Gary Hill was one of the first artists to use video technology to do something other than straight recording, and he continues to be an innovator today. During his forty-plus-year career, he has moved well beyond the narrow confines of video into experimental interactive technologies. All of his explorations of myriad novel electronic media, however diverse, are deployed as means to investigate the relationship between mind and body, perception and cognition, language and consciousness.
Hill’s earliest work, made in the late 1960s, was metal sculpture. Fascinated more by the sounds the metal could produce than by its appearance, he began to extend his practice to electronic sound, sound synthesizers, video cameras, and eventually to interactive installations. He deconstructed his works as he made them, both literally and figuratively: literally, because we can see wires, cathode tubes, the guts of technology; and figuratively, because he relentlessly probes the tenuous and glitchy nature of the self. In a 2009 interview, Hill said that, in retrospect, he was surprised how often his use of the video camera has nothing to do with looking through the eyepiece. “I’ve attached it to my body, where it becomes a physical extension or its own entity in space. I’ve used the camera with machine movement to cancel out movement. I’ve used it as a pendulum. A circuit. And then there are virtual cameras available in 3D programs that allow one to pass through objects as well as just about anything you can imagine.”
Hill was one of the earliest adopters of computer technologies in the ’90s, leaving behind single-channel video as he had metal sculpture, but his commitment to investigate the structure of consciousness, and especially language, only deepened. All of his technical innovation would mean little without its parallel interrogation of the nature of the self. The work is rigorously informed by philosophers Ludwig Wittgenstein and Jacques Derrida and anthropologist Geoffrey Bateson. Hill writes: “I’m returning to and coming upon the root of language as a continuous process. I try to use this process to open up images too, beyond representation.”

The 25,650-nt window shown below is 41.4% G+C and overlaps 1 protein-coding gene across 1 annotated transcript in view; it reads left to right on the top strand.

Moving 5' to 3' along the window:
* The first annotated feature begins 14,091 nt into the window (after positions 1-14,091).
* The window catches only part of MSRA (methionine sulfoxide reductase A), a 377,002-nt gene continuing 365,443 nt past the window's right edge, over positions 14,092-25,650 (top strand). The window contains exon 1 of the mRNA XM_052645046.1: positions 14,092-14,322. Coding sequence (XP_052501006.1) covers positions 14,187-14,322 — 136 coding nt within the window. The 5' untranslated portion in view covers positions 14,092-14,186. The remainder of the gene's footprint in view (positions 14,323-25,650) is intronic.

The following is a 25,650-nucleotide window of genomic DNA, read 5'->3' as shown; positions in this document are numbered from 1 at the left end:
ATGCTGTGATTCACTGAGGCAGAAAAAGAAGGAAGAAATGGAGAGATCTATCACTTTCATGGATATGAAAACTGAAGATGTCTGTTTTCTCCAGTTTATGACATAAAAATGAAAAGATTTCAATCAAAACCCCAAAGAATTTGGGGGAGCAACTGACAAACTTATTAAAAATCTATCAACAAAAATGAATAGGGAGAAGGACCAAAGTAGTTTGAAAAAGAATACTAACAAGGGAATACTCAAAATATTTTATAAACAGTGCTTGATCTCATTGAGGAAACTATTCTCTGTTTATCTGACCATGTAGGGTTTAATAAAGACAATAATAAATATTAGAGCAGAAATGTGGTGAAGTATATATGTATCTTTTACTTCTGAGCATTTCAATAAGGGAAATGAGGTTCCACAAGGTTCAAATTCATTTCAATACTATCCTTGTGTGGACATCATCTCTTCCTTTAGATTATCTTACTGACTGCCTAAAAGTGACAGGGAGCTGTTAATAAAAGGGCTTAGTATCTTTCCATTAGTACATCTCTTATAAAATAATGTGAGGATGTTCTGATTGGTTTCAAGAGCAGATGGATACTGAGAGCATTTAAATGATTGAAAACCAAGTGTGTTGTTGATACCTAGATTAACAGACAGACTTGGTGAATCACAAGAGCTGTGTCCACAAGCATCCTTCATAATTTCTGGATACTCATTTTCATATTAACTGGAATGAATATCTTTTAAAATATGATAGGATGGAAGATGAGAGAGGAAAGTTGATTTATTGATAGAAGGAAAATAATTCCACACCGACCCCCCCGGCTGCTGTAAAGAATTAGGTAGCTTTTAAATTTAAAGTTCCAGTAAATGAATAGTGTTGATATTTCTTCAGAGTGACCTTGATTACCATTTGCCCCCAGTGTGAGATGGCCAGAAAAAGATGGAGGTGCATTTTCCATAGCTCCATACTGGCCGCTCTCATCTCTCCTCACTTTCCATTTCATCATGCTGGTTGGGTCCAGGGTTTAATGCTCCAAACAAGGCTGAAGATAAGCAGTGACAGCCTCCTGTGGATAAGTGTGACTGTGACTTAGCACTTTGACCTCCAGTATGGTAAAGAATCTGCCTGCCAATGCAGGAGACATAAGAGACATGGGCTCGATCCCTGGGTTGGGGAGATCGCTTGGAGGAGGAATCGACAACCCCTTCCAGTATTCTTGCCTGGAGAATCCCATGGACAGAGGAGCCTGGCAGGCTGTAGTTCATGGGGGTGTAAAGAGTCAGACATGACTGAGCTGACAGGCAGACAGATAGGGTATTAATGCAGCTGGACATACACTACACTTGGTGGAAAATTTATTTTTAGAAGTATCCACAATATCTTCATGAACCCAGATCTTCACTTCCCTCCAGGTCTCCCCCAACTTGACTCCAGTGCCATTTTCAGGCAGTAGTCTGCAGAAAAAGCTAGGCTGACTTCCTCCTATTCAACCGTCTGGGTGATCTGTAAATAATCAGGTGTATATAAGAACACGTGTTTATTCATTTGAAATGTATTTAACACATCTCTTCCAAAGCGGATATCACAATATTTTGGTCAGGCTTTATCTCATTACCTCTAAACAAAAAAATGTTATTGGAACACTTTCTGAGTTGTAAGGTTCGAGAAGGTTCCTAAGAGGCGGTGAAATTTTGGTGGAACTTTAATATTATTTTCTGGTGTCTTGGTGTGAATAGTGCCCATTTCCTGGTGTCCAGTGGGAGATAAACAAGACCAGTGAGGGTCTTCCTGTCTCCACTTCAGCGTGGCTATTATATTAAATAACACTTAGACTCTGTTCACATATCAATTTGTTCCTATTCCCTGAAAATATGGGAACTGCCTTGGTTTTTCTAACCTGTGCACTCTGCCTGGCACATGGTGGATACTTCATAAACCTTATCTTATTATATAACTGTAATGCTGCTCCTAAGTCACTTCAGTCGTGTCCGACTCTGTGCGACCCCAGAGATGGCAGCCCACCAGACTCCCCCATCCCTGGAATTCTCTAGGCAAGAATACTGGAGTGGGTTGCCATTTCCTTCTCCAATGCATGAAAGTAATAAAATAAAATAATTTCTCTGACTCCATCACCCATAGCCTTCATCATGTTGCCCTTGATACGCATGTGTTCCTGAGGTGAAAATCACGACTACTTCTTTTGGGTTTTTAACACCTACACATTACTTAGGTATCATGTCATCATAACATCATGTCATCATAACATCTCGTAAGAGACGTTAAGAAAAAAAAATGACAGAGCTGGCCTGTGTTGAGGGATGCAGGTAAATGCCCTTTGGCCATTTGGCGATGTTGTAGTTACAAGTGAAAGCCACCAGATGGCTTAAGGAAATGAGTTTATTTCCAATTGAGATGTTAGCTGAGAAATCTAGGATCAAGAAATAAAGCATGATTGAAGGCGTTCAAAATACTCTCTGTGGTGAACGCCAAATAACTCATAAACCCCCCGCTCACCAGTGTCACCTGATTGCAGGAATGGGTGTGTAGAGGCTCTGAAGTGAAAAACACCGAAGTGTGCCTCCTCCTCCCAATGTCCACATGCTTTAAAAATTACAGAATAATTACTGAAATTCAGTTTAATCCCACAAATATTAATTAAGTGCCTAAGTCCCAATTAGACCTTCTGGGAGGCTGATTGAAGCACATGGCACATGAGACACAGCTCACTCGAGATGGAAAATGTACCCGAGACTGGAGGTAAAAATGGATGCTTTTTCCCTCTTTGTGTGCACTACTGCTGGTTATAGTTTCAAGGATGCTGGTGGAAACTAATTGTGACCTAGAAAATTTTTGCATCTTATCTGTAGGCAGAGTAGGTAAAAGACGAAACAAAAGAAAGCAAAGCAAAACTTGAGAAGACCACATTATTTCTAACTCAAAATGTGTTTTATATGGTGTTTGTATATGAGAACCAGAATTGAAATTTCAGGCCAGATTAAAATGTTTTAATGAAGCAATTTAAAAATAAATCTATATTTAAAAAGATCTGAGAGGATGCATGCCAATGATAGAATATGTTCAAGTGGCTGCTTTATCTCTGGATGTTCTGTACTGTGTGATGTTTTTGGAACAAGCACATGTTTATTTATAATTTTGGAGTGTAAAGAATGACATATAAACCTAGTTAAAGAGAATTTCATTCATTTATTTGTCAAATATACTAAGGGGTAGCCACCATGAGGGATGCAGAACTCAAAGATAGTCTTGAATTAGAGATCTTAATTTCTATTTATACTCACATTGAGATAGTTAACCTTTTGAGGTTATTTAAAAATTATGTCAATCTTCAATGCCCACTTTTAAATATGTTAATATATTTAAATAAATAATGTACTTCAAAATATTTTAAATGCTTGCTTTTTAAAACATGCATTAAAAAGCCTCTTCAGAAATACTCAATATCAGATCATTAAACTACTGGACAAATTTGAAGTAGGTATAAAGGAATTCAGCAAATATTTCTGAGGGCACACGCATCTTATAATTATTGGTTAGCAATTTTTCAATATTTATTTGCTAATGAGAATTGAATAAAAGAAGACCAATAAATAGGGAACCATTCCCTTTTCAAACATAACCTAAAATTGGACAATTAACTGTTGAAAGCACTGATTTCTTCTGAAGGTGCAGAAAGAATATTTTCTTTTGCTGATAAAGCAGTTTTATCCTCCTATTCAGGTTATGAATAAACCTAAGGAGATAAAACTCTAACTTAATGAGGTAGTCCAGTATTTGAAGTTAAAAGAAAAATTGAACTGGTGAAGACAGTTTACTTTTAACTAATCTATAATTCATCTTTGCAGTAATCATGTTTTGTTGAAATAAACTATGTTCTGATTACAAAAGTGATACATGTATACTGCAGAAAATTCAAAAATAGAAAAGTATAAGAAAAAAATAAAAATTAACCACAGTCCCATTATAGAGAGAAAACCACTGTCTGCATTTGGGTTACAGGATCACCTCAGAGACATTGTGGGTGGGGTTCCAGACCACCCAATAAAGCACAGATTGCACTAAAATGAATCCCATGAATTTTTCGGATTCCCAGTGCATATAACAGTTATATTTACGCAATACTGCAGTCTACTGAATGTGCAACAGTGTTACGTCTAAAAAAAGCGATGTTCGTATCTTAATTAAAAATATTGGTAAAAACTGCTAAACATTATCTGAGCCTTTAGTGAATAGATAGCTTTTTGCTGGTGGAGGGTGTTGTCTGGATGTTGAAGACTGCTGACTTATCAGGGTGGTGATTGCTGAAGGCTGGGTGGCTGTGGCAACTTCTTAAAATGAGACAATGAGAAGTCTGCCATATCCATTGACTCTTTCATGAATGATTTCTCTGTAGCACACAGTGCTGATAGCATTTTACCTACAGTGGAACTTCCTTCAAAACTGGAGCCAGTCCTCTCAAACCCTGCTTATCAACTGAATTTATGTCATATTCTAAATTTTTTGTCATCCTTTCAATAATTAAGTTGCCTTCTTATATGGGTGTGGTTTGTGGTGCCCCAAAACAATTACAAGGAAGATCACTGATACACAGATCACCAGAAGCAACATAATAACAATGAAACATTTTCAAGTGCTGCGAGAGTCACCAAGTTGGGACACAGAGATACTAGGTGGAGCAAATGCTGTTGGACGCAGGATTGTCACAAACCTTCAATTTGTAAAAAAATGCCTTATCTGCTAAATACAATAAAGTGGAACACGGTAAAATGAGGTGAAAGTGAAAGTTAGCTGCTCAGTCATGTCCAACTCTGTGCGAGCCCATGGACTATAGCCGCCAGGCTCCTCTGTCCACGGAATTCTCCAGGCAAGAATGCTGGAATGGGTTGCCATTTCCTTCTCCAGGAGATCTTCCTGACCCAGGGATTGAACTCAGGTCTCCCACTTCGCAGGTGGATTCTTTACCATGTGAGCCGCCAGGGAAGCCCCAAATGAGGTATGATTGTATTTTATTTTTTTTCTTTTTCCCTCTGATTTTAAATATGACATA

Hill’s most recent work continues to probe for weak spots in his viewer’s conception of a unified self, even beyond language. A case in point is a work simply called Self ( ), included in this exhibition. Made in 2016, each of the five deceptively simple wall-mounted sculptures invites you to look into an eyepiece. As you do so, you get an unexpected view of part of your own body, captured by hidden cameras. Seeing your body deconstructed and presented serially as a kit of parts, rather than a unified whole, induces a sinister, uncanny feeling. Many of the artists included in Toward Common Cause take individual subjecthood as their prime topic of investigation, demanding recognition and claiming space for ways of being in the world beyond the default mode of white straight male in transformative ways. Hill’s work does this too, not through an exploration of race, gender, class, or sexuality, but through the fundamental mechanics of the mind.